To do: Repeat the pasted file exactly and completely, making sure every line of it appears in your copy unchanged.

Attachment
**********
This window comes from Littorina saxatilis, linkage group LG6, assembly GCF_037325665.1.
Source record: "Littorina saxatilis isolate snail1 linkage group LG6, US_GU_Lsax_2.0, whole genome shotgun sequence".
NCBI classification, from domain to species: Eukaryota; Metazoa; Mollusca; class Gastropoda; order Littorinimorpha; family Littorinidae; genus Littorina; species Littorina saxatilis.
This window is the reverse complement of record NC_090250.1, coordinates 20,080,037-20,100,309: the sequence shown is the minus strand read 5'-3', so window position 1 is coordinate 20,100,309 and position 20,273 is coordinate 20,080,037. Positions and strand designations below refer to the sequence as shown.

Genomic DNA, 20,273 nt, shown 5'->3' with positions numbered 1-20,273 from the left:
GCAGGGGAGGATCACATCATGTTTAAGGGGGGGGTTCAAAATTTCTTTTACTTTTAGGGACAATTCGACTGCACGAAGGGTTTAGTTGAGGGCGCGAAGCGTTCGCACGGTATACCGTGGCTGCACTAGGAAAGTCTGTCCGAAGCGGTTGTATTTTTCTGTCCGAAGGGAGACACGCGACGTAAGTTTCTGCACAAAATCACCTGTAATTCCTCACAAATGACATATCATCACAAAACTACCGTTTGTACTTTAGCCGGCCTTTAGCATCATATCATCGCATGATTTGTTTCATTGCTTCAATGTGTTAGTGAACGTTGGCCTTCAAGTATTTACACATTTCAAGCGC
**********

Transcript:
This window comes from Littorina saxatilis, linkage group LG6, assembly GCF_037325665.1.
Source record: "Littorina saxatilis isolate snail1 linkage group LG6, US_GU_Lsax_2.0, whole genome shotgun sequence".
NCBI classification, from domain to species: Eukaryota; Metazoa; Mollusca; class Gastropoda; order Littorinimorpha; family Littorinidae; genus Littorina; species Littorina saxatilis.
This window is the reverse complement of record NC_090250.1, coordinates 20,080,037-20,100,309: the sequence shown is the minus strand read 5'-3', so window position 1 is coordinate 20,100,309 and position 20,273 is coordinate 20,080,037. Positions and strand designations below refer to the sequence as shown.

Genomic DNA, 20,273 nt, shown 5'->3' with positions numbered 1-20,273 from the left:
GCAGGGGAGGATCACATCATGTTTAAGGGGGGGGTTCAAAATTTCTTTTACTTTTAGGGACAATTCGACTGCACGAAGGGTTTAGTTGAGGGCGCGAAGCGTTCGCACGGTATACCGTGGCTGCACTAGGAAAGTCTGTCCGAAGCGGTTGTATTTTTCTGTCCGAAGGGAGACACGCGACGTAAGTTTCTGCACAAAATCACCTGTAATTCCTCACAAATGACATATCATCACAAAACTACCGTTTGTACTTTAGCCGGCCTTTAGCATCATATCATCGCATGATTTGTTTCATTGCTTCAATGTGTTAGTGAACGTTGGCCTTCAAGTATTTACACATTTCAAGCGC